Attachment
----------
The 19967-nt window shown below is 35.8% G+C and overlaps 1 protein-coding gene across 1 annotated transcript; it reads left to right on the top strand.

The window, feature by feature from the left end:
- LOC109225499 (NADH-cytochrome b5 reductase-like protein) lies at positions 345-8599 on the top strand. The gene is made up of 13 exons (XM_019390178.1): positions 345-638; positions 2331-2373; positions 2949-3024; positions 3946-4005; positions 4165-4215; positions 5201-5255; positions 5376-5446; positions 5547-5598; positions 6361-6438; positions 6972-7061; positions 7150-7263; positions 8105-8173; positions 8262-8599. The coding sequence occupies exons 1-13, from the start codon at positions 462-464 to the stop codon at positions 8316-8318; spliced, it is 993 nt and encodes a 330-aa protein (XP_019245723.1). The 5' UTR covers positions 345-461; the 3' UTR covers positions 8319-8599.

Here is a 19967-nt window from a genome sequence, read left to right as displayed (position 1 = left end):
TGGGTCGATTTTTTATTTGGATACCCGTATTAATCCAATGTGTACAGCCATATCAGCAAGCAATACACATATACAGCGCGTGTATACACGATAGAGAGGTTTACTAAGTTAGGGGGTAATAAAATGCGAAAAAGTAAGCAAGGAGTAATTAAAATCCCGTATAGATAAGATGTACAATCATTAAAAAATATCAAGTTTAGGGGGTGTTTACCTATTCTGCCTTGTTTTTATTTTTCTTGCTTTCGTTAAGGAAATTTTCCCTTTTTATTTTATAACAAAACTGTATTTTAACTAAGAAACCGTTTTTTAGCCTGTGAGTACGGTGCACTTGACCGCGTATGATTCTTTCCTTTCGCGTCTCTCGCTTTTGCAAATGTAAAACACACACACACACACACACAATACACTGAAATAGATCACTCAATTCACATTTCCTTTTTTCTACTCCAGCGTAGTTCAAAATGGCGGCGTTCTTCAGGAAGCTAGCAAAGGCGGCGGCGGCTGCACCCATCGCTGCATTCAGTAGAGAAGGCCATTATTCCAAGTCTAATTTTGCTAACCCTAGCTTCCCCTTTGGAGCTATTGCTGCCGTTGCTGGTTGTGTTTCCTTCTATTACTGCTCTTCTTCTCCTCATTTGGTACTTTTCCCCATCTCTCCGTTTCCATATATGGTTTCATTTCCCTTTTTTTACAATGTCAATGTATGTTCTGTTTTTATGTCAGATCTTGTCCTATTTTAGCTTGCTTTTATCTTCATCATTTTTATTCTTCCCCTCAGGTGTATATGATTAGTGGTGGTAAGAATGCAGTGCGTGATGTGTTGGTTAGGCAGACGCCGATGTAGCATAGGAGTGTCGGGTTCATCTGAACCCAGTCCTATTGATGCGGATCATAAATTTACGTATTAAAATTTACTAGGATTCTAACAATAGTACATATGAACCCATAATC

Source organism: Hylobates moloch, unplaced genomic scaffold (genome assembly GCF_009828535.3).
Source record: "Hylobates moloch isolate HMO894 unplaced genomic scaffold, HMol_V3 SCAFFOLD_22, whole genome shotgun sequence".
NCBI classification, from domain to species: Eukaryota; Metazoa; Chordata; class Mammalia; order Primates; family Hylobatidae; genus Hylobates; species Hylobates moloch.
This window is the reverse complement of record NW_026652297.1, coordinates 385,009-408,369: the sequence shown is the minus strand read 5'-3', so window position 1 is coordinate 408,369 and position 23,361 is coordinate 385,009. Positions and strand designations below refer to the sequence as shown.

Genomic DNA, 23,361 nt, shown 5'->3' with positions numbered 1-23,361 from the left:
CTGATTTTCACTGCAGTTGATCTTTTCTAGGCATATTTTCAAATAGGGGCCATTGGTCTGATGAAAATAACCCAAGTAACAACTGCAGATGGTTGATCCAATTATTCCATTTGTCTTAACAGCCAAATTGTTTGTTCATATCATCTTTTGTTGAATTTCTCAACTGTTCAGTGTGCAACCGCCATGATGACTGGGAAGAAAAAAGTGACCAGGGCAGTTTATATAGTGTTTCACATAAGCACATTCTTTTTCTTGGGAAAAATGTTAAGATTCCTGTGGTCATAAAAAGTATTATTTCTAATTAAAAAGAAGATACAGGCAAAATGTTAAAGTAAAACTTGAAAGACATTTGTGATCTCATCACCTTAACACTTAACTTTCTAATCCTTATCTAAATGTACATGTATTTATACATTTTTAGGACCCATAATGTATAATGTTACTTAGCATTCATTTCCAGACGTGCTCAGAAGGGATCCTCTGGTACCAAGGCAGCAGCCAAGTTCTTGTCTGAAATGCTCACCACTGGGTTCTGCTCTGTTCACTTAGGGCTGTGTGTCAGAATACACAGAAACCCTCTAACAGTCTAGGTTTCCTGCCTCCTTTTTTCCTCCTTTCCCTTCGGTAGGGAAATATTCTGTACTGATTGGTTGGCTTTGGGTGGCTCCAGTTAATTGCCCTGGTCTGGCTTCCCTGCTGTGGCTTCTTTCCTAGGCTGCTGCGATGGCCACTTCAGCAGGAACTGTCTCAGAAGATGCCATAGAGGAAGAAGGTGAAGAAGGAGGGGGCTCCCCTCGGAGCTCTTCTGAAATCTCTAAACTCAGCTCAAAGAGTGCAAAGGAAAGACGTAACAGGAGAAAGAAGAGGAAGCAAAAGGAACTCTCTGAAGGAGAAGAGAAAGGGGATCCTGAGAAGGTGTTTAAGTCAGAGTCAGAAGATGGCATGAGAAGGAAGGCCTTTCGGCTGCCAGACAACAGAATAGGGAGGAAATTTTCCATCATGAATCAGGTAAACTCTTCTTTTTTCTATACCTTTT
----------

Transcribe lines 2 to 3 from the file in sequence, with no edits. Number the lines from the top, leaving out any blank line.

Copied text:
The window, feature by feature from the left end:
- LOC109225499 (NADH-cytochrome b5 reductase-like protein) lies at positions 345-8599 on the top strand. The gene is made up of 13 exons (XM_019390178.1): positions 345-638; positions 2331-2373; positions 2949-3024; positions 3946-4005; positions 4165-4215; positions 5201-5255; positions 5376-5446; positions 5547-5598; positions 6361-6438; positions 6972-7061; positions 7150-7263; positions 8105-8173; positions 8262-8599. The coding sequence occupies exons 1-13, from the start codon at positions 462-464 to the stop codon at positions 8316-8318; spliced, it is 993 nt and encodes a 330-aa protein (XP_019245723.1). The 5' UTR covers positions 345-461; the 3' UTR covers positions 8319-8599.